However, the pull of students from the community has been slipping ever since Catholic Charities lost their grant for running the Immigrant Resource Center. Ever since this connection was lost, the number of students has decreased, although efforts have not halted to gain new students from the community.

“I place an ad in the newspaper each year, but it seems to spread more by word of mouth.” Conley-Ramsay always encourages her UH Hilo students to tell their friends and families about this free class for the community. She states how there is no limit to the number of people they can take into the class and that she will always create room for more.

There are currently about twelve students from the community partaking in classes. UH Hilo students are able to co-teach these classes on a rotating schedule. Each class has about three lead teachers and everyone else partakes as a teaching assistant helping out in the classroom.

“We have some no-English people in the class, it’s really, really hard,” Conley-Ramsay explains. She says working with people of different levels is a great way for her students to see a wide variety of teaching methods.

“We feed them language. We just start with, ʻHi. My name is Bela, what’s your name?’ and then we do that over and over. It doesn’t take that much for them to be able to get those formulaic kinds of things. Then we use pictures with vocabulary words. I’ll glue pictures with words so they can keep them as vocab cards.”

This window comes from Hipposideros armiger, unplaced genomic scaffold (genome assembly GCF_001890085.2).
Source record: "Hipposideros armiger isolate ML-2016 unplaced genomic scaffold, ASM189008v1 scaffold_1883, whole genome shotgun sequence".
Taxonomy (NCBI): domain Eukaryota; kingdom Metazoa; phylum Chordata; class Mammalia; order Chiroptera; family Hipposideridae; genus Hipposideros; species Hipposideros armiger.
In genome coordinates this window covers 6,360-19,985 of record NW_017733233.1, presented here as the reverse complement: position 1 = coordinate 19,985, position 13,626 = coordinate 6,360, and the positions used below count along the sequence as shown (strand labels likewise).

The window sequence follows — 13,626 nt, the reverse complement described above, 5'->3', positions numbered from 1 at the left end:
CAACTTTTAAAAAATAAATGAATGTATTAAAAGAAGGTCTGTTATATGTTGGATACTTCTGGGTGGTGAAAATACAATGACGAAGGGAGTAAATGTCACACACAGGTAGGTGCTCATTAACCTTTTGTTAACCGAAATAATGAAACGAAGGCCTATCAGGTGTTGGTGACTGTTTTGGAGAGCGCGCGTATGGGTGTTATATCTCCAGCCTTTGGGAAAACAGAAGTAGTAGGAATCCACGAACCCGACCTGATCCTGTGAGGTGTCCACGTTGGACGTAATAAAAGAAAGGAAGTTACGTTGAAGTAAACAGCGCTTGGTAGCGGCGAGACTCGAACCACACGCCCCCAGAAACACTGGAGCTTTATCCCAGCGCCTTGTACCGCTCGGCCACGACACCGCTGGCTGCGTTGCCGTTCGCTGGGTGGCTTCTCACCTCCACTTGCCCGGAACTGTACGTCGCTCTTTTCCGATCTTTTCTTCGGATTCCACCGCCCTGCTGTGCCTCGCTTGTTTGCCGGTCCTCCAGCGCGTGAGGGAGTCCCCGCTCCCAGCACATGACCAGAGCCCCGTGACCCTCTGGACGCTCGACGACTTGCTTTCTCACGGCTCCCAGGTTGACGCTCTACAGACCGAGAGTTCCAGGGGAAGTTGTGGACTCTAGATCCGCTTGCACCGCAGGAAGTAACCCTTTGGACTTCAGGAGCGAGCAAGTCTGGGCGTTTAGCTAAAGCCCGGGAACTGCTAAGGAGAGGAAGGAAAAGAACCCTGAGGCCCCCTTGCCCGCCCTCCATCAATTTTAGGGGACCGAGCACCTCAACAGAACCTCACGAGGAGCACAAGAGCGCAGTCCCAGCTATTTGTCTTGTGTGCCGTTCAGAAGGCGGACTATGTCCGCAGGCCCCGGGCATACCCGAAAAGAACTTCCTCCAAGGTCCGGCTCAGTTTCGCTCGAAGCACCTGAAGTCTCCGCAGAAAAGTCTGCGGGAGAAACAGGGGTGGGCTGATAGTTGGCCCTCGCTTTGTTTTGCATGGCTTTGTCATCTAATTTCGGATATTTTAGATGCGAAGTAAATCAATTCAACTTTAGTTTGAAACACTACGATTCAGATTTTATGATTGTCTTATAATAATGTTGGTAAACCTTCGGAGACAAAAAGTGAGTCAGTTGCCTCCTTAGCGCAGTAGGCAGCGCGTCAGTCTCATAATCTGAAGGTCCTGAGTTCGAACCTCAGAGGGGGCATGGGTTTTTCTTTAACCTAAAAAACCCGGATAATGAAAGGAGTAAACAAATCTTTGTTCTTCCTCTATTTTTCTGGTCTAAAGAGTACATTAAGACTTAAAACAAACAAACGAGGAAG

Three students sitting at desks, talking with each other with papers in front of them.
TESOL students prepare teaching materials.

Regardless of a person’s home country or political beliefs, Conley-Ramsay sees language simply as a tool. There is no one language to be used, nor right or wrong language to speak. “I’m going to give you this tool, and you use this tool in the way that it best benefits you, and I am going to step out of the political arena.

TESOL certificate is a ticket to work around the world

After graduation, a student that leaves with a TESOL certificate will be well set for finding a job. Conley-Ramsay says this is the biggest factor that should bring students to the certificate program. “There are not enough TESOL teachers.”

Throughout the United States as well as overseas there is a strong need for teachers that are able to teach English as a second language. With a TESOL certificate aiding a baccalaureate degree, the possibilities are endless for finding a place of work.

“Overseas you have lots of opportunities, there’s international schools all over the place, lots of my students are doing online programs,” Conley-Ramsay explains. The certificate is recognized globally so it truly has the power to take teachers all over the world.

Earning this certificate also acts as a great way for students to travel around the world, teaching classes as they go. Conley-Ramsay describes students who now live in Europe and are able to teach English online, making enough to travel the world while they are doing it.

“The greatest benefit of this is that your bachelor degree becomes the foundation underneath the certificate but without the certificate you would not be going overseas and you would not be getting that job,” adds Conley-Ramsay.

For those looking to travel, work with others, and to have a strong opportunity for employment after graduation, the TESOL certificate is a great way to go.

Conley-Ramsay says “anyone can learn” how to teach English as a second language. With nothing but patience and a positive attitude, this opportunity is open for any student willing to try.

Story by Mikayla Toninato, a junior completing a semester at UH Hilo through the National Student Exchange program. She is a writer for UH Hilo Stories. She’s majoring in journalism with minors in graphic design and digital media studies at the University of Minnesota-Twin Cities.